Hybrid working – what does it mean?

Hybrid working – what does it mean?

As working practices continue to evolve, hybrid working is the phrase being commonly used but what is it, how will it benefit your business and what’s the best way to implement it? The last year demanded more agility from UK businesses than at any other time in modern working history.

A wide range of research, including a YouGov survey and CIPD research, indicate that after the pandemic the majority of workers want to continue to work from home at least some of the time, presenting new opportunities for organisations to establish new ways of working.

According to data from the Office of National Statistics, prior to COVID-19 only around 5% of the workforce worked mainly from home. The pandemic, and government mandates for people to stay at home, increased this significantly.

While some employees want to work from home all the time after the pandemic, most would prefer a balance where they are in the office for some of the week and at home for the remainder. This has led to the use of a relatively new term: hybrid working.

Why hybrid?

The significant interest in more flexible forms of working, and hybrid working in particular, have created new employee expectations and desires. Organisations who do not support flexible forms of working may therefore risk increased employee turnover, reduced employee engagement and limitations on the ability to attract talent in the future. Hybrid working also provides other opportunities for organisations in terms of reducing estate and facilities costs, enabling employee wellbeing and supporting diversity and inclusion.

Employers are now having to consider what ‘hybrid’ means for them, how they might meet this new employee demand, and what will need to be in place in order for these new ways of working to be effective.

With the road map out of lockdown offering a potential return to the workplace for current homeworkers later in 2021, how, why and what should organisations think about implementing a hybrid approach?

  • Ensuring equal access to training and development
  • Using the office and workspaces effectively
  • Supporting managers leading hybrid teams
  • Ensuring leadership buy-in for new ways of working
  • Supporting employees at the early stages of their career
  • How to engage a blended workforce

Planning for the future

Prior to the pandemic, the progress of flexible working in the UK was perceived as out of touch with real life living. However, roles which previously may have been considered as unsuitable for flexible or homeworking have been successfully undertaken from home for a sustained period. Although hybrid working is different from remote working, we can draw on some of the lessons and experiences from working from home during the pandemic.

Key steps towards introducing hybrid working should include:

Policy and Procedure

  • Agreeing an overall strategic position on hybrid working for the organisation and development of a policy and supporting guidance reflecting the strategy.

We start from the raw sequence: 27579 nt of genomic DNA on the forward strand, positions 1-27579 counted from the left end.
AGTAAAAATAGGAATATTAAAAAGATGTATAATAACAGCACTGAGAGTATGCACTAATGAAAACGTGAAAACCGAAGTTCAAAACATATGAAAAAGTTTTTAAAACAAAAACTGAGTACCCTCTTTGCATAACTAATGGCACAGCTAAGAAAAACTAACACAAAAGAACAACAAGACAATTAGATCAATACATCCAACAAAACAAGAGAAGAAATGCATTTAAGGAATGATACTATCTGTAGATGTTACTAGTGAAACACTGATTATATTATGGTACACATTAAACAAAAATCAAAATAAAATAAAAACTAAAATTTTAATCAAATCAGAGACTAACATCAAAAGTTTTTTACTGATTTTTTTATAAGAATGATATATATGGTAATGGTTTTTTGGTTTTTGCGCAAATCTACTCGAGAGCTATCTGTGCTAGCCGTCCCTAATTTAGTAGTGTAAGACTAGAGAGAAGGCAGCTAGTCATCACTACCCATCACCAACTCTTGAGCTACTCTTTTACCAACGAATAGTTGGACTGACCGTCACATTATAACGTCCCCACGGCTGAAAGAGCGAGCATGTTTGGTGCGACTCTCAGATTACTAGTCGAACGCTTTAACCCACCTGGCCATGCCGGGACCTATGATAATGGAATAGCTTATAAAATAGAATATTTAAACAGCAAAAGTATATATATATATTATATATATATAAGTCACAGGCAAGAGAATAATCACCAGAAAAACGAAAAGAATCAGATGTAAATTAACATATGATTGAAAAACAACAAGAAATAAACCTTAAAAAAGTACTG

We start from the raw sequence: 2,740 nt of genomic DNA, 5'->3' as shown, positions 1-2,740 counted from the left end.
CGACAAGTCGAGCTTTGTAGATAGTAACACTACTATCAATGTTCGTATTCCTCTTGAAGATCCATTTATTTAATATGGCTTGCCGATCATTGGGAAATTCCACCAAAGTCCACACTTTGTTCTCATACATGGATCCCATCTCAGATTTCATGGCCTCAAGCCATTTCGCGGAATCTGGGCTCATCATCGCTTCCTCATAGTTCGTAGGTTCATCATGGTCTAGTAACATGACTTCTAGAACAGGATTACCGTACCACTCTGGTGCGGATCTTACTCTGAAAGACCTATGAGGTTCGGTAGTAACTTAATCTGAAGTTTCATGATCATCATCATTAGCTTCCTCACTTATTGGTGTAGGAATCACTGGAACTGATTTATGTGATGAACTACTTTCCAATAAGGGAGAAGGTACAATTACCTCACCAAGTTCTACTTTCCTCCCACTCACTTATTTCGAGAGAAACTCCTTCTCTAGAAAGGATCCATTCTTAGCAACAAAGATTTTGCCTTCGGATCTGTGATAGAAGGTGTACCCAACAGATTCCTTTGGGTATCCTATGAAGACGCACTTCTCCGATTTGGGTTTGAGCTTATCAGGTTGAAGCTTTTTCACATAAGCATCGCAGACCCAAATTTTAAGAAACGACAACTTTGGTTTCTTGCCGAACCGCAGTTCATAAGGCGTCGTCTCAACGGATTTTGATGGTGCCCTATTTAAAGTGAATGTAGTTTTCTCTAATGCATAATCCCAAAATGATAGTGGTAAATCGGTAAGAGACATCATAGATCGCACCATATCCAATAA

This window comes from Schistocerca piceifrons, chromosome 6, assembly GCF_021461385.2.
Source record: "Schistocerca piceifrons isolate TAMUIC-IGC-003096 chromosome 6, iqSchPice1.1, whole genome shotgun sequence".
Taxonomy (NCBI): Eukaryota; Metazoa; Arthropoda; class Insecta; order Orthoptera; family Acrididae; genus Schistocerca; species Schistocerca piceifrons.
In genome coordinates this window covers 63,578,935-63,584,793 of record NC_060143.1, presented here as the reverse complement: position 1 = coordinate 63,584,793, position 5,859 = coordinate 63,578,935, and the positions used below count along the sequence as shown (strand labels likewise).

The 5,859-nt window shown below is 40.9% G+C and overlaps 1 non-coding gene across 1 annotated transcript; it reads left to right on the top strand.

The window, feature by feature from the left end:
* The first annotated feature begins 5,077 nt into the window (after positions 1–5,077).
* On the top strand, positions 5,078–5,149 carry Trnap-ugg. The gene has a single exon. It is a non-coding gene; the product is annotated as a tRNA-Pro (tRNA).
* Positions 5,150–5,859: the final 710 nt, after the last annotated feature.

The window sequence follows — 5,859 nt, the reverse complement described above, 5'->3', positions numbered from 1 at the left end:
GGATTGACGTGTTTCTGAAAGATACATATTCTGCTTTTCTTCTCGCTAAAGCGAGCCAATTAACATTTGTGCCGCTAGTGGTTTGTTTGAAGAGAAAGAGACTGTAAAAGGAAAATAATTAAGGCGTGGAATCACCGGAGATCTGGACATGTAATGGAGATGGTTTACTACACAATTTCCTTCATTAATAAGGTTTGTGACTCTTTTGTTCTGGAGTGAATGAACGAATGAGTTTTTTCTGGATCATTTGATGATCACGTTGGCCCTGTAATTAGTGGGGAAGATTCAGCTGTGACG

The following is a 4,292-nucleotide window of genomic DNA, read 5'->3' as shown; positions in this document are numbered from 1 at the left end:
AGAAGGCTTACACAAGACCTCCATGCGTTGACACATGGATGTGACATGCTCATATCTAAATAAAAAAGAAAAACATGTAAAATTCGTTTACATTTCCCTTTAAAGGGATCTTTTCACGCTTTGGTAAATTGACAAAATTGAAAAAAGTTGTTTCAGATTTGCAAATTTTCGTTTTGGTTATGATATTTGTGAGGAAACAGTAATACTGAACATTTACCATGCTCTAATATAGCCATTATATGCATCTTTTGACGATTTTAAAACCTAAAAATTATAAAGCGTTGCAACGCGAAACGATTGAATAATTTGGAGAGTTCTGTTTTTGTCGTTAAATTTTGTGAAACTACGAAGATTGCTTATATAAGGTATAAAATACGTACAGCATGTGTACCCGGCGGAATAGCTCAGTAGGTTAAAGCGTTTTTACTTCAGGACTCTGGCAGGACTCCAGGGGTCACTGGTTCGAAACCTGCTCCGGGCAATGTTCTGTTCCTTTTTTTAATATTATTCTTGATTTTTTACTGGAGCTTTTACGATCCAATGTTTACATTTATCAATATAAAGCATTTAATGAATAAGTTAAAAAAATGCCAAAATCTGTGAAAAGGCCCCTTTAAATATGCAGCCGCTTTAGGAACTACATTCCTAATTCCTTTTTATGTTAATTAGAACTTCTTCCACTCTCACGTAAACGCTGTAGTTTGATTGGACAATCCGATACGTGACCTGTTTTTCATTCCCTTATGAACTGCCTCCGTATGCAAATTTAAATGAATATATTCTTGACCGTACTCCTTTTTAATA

• Hybrid working is a form of flexible working. Therefore, employers may consider either adapting or updating an existing flexible working policy to include hybrid working as a specific category or introducing a specific hybrid working policy
  • Organisations will need to give careful consideration to the contractual implications of hybrid working. Where employees make a formal request for hybrid working through a flexible working policy (and the request is accepted) this will amount to a formal change to terms and conditions of employment.


  • Engaging managers throughout the organisation, providing an opportunity to ask questions and raise concerns, as well as the provision of training and development to support successful hybrid working.
  • Development of a communication plan to share plans for future hybrid working with all employees
  • When communication is not well managed it can result in poor information flow, knowledge gaps, barriers to effective team working and exclusion of team members who are not in the office.
  • Communication within hybrid teams needs to be more intentional as casual or ad-hoc conversations may be reduced. Effective communication needs to be seen as the responsibility of everyone in the team.

Training and Development

  • Although managers may have developed new skills in terms of managing a remote workforce, hybrid working brings unique challenges that are different from both predominantly remote and predominantly office-based working.
  • Developing the skills to ensure effective communication, performance management, team and relationship building and collaboration in hybrid teams.
  • Managers will also need information and guidance on ensuring diversity and inclusion, effective induction and employee engagement with a distributed team.
  • Technology skills may also need further development

Performance Management

  • How equipped are managers to manage performance based upon outcomes, objectives and results?
  • Are current performance management systems and processes fit for purpose in a remote environment?
  • Does current organisational culture reward or encourage presenteeism, and if so, how can this be addressed?
  • Ensuring managers have 121 time with team members on a regular basis to discuss performance and update objectives.

This is just for starters’ – depending on the complexity of your organisation there may be many more things to consider but if, as seems likely, hybrid working is the future, it’s worth investing the time and training to get it right.

If you would like further support with considering hybrid working and how it impacts your workplace please get in touch

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